The Ackerman House is set on a hill overlooking a valley, allowing for a full-height basement at its rear fa?ade. As with many of Christ-Janer's houses from this time period, he essentially takes the form of a traditional New England house and manipulates it by experimenting with different roof planes. The Ackerman House features his typical right-angle dormers (essentially shed-roofed dormers turned at a 90-degree angle so that the dormer windows face the gable end of the building, reminiscent of a sawtooth roof); this design device is also used at Christ-Janer's Grant House (1981) and the Branch House (1979). The right-angle dormers are intended to act as clerestory windows, bringing light into the interior of the building. At the Ackerman House, the dormers give a geometric appearance to the fa?ade and break up the symmetricality of the house. Other notable features include wood clapboard siding, large picture windows with small rectangular sublights, deep overhangs, the use of brick veneer at the basement, and the intersecting geometric planes between the house and the garage.
The Ackerman House was constructed in 1975 for Don E. and Joan M. Ackerman. The Ackermans began planning their house by 1974 and acquired the property in the spring of 1975. A set of handwritten notes written by one of the Ackermans indicates that they were considering both Victor Christ-Janer and John Black Lee to design their house. In a document that compares the two, Christ-Janer is described as having a superior reputation, being cost conscious, charging a lower fee, fast, and poetry-oriented, while John Black Lee was described as having a good reputation, being less cost conscious, charging a higher fee, slow, and engineering-oriented. Both were considered to be creative. In other comparisons, it was noted that Christ-Janer delegated details, was maybe difficult to communicate with, and had designed fewer houses, while Lee worked on both the concept and details, had designed more houses, was easy to communicate with, and had a compatible philosophy with the owners.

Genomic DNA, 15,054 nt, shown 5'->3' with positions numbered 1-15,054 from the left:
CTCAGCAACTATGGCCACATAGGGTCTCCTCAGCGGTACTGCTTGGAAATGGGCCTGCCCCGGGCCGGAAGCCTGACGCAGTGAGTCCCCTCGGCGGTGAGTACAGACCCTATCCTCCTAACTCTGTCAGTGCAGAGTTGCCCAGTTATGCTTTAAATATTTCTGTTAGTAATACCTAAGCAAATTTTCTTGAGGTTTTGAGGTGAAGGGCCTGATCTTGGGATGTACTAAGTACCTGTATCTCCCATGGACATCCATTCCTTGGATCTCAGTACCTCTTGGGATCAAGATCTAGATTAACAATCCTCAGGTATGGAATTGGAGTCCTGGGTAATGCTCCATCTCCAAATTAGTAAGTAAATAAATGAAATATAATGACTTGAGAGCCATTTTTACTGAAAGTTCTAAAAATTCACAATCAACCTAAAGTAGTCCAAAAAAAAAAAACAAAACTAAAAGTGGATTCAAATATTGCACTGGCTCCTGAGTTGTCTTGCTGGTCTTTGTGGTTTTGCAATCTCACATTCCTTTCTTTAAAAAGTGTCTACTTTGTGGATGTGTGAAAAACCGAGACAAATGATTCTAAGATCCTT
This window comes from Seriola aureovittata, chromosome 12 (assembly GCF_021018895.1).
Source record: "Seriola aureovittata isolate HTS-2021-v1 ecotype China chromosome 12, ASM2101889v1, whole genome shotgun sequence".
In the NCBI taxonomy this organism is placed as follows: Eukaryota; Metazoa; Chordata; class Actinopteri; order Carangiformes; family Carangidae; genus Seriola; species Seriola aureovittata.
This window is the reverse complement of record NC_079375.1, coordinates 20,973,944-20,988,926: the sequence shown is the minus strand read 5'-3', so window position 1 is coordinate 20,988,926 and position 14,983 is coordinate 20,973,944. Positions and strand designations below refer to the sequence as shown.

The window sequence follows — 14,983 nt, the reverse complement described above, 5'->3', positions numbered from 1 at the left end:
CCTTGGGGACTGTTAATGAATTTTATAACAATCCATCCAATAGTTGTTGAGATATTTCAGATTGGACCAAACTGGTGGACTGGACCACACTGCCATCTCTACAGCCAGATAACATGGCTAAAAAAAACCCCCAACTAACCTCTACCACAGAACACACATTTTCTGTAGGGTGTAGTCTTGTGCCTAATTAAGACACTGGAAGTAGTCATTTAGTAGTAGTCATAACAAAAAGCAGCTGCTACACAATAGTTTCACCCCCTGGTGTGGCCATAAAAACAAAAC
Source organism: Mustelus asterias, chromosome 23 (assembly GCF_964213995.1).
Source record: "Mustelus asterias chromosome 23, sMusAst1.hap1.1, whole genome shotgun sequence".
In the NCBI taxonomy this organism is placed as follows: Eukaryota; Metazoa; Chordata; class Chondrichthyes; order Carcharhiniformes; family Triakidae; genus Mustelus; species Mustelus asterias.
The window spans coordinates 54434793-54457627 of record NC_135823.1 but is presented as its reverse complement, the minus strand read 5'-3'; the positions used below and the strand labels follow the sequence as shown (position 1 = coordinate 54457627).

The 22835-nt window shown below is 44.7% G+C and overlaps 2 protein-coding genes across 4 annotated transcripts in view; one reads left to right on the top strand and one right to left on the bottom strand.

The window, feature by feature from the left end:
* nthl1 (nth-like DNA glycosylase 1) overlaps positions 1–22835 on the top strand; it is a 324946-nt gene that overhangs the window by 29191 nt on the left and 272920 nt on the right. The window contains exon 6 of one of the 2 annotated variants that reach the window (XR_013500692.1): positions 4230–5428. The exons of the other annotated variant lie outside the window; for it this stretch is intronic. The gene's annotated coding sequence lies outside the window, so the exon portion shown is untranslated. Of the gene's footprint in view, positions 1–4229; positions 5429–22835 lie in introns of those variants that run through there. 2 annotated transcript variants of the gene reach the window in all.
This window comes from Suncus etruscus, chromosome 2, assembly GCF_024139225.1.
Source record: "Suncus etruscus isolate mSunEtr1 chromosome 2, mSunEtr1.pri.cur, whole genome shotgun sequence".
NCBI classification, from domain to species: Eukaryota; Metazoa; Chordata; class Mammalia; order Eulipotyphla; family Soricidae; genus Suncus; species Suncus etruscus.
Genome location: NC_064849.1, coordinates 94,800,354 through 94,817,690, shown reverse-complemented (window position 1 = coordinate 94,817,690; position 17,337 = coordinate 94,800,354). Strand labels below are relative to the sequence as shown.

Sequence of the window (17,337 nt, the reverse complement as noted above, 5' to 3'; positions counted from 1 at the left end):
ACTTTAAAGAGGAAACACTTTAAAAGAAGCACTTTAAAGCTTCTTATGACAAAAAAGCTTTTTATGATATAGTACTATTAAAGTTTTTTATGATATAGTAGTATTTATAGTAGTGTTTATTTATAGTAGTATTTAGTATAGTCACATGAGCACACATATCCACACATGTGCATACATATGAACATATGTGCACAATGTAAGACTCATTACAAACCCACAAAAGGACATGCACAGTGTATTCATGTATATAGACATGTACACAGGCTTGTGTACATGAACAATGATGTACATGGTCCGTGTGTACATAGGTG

Ultimately, the Ackermans chose Christ-Janer. In a second set of notes on a meeting with the architect, Christ-Janer apparently said that architects were going through a depression which had compelled him to return to house design. He wasn't "wedded to any specific style" but would not design a Colonial house because he didn't know how. Christ-Janer suggested using Lee Construction or Borglum & Meek as contractors. Ackerman described Christ-Janer as an "honest & open man, enthusiastic about designing exciting things" ("Meeting with Victor Crist Janner [sic]," handwritten notes dated 22 July 1974, in Modern house file in collection of the New Canaan Historical Society).
In 1986, the property was purchased by Don Ackerman. Guy S. and Margaret M. Brossy purchased the house in 1998 and undertook significant interior and some exterior renovations. The renovations were intended to make the house more "traditional" and less Modern. The exterior renovations included the removal of a huge two-story stained-glass window, painting the brown exterior walls and red brick veneer a grey color, replacing the exterior flush doors with Colonial-style paneled doors, replacing most of the wood casement windows with aluminum casements, and replacing the exterior lighting fixtures. The wrought iron railings on the exterior stairs are also likely replacements. The current flagstone pavers may not be original, since the original specifications called for brick paving, but this could have been a change made during the construction phase.